How Draft2Digital Can Help You

I told you yesterday about how my husband has spent pretty much all of his free time for months working on Draft2Digital’s website. You might be surprised, then, to find out that until the website went live, I was not very familiar with it. I recognized the logo, of course, and Sean had shown off some of its pretty features to me, but I’m not really a “computer person.” Coding and HTML and all that jazz mean nothing to me. I try to be supportive, but I really have no idea what my husband is talking about most of the time.

But just becuase I wasn’t a part of the coding process doesn’t mean that I can’t use the website. In fact, Draft2Digital is designed exactly for someone like me: someone who wants to get their stories out there without going through traditional publishing but who doesn’t really know anything about how to go about that.

So as soon as the Draft2Digital site went live on Wednesday, I spent the afternoon working through all it features as a user so that I can share with you all of its wonderfulness. Below is my analysis. Enjoy!

How It Works

First off, signing up for an author profile on Draft2Digital is free. The website doesn’t charge for you to upload any of your books or publish them online. They only make money off the books that you sell, so how much they make is based on how much you will make. So if you upload a book and then never sell anything, at least you won’t have lost any money on the endeavor! So why not take the risk and publish your novel/how-to booklet/historical analysis of WWI/Philosophy textbook today?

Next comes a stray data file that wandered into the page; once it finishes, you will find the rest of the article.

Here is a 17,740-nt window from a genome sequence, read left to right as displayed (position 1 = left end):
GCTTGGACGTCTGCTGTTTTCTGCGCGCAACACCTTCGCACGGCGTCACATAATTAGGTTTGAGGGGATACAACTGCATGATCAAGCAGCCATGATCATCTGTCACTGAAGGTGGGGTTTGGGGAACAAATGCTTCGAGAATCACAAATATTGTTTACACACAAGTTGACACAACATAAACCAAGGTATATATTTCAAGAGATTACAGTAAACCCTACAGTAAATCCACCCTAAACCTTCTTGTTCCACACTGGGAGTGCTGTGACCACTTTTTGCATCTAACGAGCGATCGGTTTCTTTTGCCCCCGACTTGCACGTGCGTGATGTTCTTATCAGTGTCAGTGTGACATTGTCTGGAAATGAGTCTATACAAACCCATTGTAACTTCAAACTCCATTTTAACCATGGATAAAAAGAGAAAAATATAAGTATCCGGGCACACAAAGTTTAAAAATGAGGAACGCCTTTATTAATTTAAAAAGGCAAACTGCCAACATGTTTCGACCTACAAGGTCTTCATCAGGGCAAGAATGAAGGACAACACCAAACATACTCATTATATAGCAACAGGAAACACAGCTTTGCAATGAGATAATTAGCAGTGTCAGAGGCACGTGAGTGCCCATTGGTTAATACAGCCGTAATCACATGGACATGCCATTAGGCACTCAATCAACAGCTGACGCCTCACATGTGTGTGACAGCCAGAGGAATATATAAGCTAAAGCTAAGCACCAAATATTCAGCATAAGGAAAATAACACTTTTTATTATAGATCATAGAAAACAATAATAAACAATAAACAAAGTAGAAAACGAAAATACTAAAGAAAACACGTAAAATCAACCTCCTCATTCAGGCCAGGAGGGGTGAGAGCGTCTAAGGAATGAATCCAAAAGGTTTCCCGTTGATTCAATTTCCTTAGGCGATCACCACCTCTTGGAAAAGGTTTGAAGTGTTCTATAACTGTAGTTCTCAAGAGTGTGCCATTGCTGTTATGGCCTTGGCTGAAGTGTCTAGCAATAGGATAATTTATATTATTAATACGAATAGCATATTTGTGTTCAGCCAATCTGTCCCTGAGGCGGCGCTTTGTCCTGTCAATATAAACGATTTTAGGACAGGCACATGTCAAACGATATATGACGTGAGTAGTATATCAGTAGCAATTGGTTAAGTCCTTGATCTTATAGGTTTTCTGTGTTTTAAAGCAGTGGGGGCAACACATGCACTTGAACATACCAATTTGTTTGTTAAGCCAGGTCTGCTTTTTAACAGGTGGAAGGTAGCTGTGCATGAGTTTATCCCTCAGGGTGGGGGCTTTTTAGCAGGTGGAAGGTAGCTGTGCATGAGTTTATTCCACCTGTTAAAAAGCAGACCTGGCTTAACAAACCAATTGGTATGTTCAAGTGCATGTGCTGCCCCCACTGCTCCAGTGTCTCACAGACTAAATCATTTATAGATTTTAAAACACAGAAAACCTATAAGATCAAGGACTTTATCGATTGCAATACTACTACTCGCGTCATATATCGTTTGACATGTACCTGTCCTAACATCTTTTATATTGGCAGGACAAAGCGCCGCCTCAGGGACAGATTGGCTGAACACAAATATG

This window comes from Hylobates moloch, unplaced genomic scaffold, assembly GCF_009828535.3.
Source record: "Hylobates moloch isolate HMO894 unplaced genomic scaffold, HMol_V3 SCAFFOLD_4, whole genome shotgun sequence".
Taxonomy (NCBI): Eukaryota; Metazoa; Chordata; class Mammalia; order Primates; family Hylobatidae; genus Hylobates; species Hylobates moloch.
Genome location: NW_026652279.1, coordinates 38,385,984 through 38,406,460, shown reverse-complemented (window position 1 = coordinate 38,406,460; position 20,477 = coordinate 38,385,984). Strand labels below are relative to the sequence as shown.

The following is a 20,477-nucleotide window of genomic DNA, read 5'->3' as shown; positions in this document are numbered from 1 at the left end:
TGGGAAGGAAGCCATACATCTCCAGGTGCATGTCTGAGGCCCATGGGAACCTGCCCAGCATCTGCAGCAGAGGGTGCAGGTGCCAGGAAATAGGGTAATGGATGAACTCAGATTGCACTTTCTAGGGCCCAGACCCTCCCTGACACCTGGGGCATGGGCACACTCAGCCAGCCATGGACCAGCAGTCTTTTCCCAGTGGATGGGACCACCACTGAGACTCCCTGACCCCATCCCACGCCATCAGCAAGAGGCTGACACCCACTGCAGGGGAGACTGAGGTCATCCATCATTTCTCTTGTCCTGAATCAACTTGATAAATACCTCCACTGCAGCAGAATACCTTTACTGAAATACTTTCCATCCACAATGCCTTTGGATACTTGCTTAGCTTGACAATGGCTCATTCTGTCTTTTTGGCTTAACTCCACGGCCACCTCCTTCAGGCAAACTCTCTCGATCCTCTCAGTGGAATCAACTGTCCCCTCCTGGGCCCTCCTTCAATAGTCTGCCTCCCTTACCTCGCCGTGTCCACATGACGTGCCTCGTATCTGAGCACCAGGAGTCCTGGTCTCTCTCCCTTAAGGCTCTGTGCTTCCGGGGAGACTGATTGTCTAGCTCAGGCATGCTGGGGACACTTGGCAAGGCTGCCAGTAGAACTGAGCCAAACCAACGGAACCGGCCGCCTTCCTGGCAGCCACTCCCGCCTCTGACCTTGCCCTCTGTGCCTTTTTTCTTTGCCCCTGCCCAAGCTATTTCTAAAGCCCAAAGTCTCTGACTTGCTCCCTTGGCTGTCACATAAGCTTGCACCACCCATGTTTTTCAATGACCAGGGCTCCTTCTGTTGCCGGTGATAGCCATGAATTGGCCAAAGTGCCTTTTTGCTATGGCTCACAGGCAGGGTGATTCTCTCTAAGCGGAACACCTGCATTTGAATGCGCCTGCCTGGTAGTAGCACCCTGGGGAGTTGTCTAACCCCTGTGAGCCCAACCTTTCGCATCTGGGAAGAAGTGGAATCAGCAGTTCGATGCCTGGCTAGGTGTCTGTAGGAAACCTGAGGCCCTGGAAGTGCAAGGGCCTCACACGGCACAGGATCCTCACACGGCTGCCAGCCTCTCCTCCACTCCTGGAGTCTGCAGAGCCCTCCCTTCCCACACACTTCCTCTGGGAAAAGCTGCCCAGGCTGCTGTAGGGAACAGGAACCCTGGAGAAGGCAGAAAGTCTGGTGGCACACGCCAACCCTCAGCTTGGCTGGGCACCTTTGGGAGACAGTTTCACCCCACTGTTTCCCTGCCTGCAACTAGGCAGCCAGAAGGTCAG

Okay, so you’ve made yourself a profile, which is as easy as logging in to your amazon account. Then it gives you the option to add a new book. You can upload your .doc or .docx or even .rtf of your manuscript, then add details on the same page such as title, back cover info, who helped write/edit/design the cover, which BISAC categories you will want your book listed under.

Then when you save that and it uploads your manuscript to the website. It’ll find your chapter titles and ask you to confirm them. You’ll also be asked to upload your cover art at this page.

It’ll give you the option to add copyright page, dedication page, title page, about the author page, and more. All of these pages are automatically generated, so you just push a button and presto! it’s added to your book. Set the price you want to sell your book for.

Now when you click save, it’ll convert your .doc into the e-version that it needs to be to show up on all the different e-readers.

Lastly, you have a chance to download a copy of your book to make sure it will look exactly how you want it to.

And then you click publish! And your book is ready to sell on Amazon,, and all those other great places.

After you’re done marveling over how easy it is to publish, you can check out some other great features of the site, like sales tracking for each book, your author and publisher pages, and your book series pages.

My Favorite Parts

So here’s my opinion on Draft2Digital: overall, it’s too good to be true. A free, five-minute process where you get a free published e-book at the end? Can it really be that simple?

Yes, yes it can.

Here’s the stuff that I especially liked.